Arlene’s three-bedroom home near Temple Terrace was everything the Ybor City flophouse was not. The new kitchen sparkled. The burgundy carpet was soft and clean. A comfortable couch sat beside a recliner in the living room. The hot water flowed freely. So did the heat and air conditioning. There was no landlord, no rats.
Arlene, who had divorced years before and had no children, had been living there comfortably for years, content in her privacy and independence.
She was 53, talkative and opinionated, the product of an Italian father and a Cuban mother.
She showed Jerrick to the guest room at the end of the hall. It had a lamp, a single bed and a comforter with paisley print. Stuffed animals sat on a dresser.
That evening, they shared the first of many late-night conversations. About 2 a.m., he pulled a few sheets of paper from one of his shoeboxes. Aunt Pat had typed out her life story before she died. He’d heard it once or twice before. It always soothed him, like a bedtime tale.
He asked Arlene to read it to him.
“I was born in Dade City,” the short autobiography began, “lived in a little place called Lumberton, between Dade City and Zephyrhills . . .”
Jerrick sat on the floor and listened quietly as the woman who had just rescued him read the words of the woman who had done the same thing years earlier.
During those first weeks, he took the garbage out every night. He made his bed every morning and washed the dishes after every meal.
“He was a little overzealous at first,” Arlene said. “He was trying so hard to do his part.”
Relax, she finally told him.
Make yourself at home.
A network of support
Jerrick kept telling his story — to Arlene, to a few teachers he trusted, to social workers — and they saw in him a desire to succeed.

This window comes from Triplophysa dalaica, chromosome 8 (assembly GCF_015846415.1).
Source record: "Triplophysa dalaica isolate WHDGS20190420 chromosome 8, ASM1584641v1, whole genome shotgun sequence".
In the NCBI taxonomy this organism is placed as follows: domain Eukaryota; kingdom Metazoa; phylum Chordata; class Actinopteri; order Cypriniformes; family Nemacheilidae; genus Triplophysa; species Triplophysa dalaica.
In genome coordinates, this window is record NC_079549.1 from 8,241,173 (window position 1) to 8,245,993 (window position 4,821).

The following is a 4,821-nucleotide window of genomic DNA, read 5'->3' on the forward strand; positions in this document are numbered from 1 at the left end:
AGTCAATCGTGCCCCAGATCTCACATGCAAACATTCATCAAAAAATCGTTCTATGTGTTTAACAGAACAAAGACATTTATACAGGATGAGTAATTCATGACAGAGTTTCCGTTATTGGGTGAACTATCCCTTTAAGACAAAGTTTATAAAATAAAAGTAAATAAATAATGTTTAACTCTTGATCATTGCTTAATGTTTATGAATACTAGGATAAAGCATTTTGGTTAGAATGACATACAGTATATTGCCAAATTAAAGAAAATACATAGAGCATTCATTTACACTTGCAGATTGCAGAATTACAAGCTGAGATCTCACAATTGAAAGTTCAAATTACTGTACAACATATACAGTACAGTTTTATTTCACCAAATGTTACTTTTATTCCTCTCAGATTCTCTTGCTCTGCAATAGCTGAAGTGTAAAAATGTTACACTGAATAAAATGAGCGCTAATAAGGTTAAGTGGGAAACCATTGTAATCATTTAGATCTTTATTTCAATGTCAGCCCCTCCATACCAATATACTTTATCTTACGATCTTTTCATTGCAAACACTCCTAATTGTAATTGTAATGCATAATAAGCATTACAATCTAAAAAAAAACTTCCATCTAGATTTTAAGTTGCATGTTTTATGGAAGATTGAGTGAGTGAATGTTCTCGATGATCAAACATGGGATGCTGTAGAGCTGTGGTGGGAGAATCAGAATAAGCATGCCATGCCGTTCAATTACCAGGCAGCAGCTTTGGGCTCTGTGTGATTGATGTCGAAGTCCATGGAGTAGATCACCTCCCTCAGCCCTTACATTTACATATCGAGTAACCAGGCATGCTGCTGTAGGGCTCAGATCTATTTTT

He’d seen failure and apathy pervading the neighborhoods where he grew up, and he defined success as what not to become.
As February turned to March, a growing list of supporters lined up behind Jerrick.
The school’s shop teacher gave him wake-up calls after his night shifts at Wal-Mart. The teacher encouraged him to seek out a new school, one that would help him reach his goals.
A math teacher became a friend and mentor. They checked sports scores together on the computer, and Jerrick called for advice. A history teacher organized a yard sale and gave Jerrick the profits so he could fix the brakes on his car.
Kathy Wiggins, a social worker who spent her days helping the estimated 2,000 homeless schoolchildren of Hillsborough County, met with him one day after school and became an advocate.
Through a wealthy contact, she got him gift cards to American Eagle so he could buy clothes without dipping into his paycheck. She studied his records, trying to determine whether he qualified for food stamps or Social Security benefits.
“He’s different,” Wiggins said. “He wants to be more.”
A teacher had told Jerrick about Dyslexia Institutes of America, a small Brandon private school that might be able to help with his reading. Jerrick knew his future was bleak if he remained illiterate.
In March, Wiggins accompanied Jerrick on a visit to the school. They sat around a conference table with the school’s co-founder, Laurie Spiegel. Jerrick looked nervous. Wiggins did the talking.
She talked about the struggles he had faced, about his desire to read, about the lack of resources in public schools for students with learning disabilities.
“Do you know what level you’re reading at?” Spiegel asked Jerrick.
“Basically, it’s first grade,” he said.
“Okay, so you’ve got a very, very long way to go,” she said. “It takes motivation and desire and, in my opinion, a lot of faith to get where you want to be.”
“Whatever gets me there,” he said.
She told him the school offered intensive reading therapy and that, in time, he could earn a regular high school diploma. She said tuition cost about $8,500 per year. His expression sank. He barely could make his car payments.